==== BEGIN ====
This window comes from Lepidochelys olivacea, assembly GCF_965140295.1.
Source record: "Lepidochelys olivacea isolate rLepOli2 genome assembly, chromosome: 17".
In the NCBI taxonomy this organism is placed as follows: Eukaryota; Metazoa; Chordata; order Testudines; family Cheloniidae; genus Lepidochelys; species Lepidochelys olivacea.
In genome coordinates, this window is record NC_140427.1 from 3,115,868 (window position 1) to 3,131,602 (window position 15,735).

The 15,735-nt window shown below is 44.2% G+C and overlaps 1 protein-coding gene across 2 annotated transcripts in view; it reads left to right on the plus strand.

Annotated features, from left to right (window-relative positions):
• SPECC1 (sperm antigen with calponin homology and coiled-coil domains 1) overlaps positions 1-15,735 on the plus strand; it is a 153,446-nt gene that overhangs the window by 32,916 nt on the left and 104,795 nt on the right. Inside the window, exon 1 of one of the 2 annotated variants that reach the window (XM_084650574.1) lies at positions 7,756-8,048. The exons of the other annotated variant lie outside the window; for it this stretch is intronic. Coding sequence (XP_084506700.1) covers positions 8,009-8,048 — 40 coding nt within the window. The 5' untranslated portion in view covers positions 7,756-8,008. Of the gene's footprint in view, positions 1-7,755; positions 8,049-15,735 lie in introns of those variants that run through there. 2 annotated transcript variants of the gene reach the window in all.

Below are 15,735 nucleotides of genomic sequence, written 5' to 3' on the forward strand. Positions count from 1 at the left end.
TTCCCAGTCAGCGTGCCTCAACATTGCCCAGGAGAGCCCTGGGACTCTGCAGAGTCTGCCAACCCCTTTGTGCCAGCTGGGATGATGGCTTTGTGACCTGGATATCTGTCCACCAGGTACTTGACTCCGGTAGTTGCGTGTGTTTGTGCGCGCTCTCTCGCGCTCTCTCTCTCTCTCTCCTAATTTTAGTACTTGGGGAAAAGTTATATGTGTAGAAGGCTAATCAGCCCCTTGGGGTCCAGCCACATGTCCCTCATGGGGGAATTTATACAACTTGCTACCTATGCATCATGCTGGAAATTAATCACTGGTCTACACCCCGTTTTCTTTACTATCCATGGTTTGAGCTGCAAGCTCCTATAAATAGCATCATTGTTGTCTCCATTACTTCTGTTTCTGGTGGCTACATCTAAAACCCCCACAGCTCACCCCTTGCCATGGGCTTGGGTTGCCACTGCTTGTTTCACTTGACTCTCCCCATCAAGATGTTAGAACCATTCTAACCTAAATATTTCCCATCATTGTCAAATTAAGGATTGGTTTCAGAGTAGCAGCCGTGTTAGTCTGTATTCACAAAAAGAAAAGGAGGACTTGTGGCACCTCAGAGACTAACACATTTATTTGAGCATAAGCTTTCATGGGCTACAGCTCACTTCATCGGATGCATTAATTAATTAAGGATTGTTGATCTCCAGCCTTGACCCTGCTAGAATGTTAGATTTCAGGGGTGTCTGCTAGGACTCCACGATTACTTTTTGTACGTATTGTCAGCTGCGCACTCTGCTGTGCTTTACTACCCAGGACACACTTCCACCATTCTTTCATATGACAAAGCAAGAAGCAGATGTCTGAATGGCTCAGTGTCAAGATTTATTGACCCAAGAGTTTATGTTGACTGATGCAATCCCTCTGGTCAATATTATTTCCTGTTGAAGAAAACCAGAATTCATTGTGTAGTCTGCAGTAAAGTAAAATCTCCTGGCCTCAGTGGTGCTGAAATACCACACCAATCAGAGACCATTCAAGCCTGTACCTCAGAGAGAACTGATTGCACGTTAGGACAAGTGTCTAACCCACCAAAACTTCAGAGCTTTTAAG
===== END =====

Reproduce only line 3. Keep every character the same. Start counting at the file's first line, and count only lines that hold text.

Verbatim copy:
In the NCBI taxonomy this organism is placed as follows: Eukaryota; Metazoa; Chordata; order Testudines; family Cheloniidae; genus Lepidochelys; species Lepidochelys olivacea.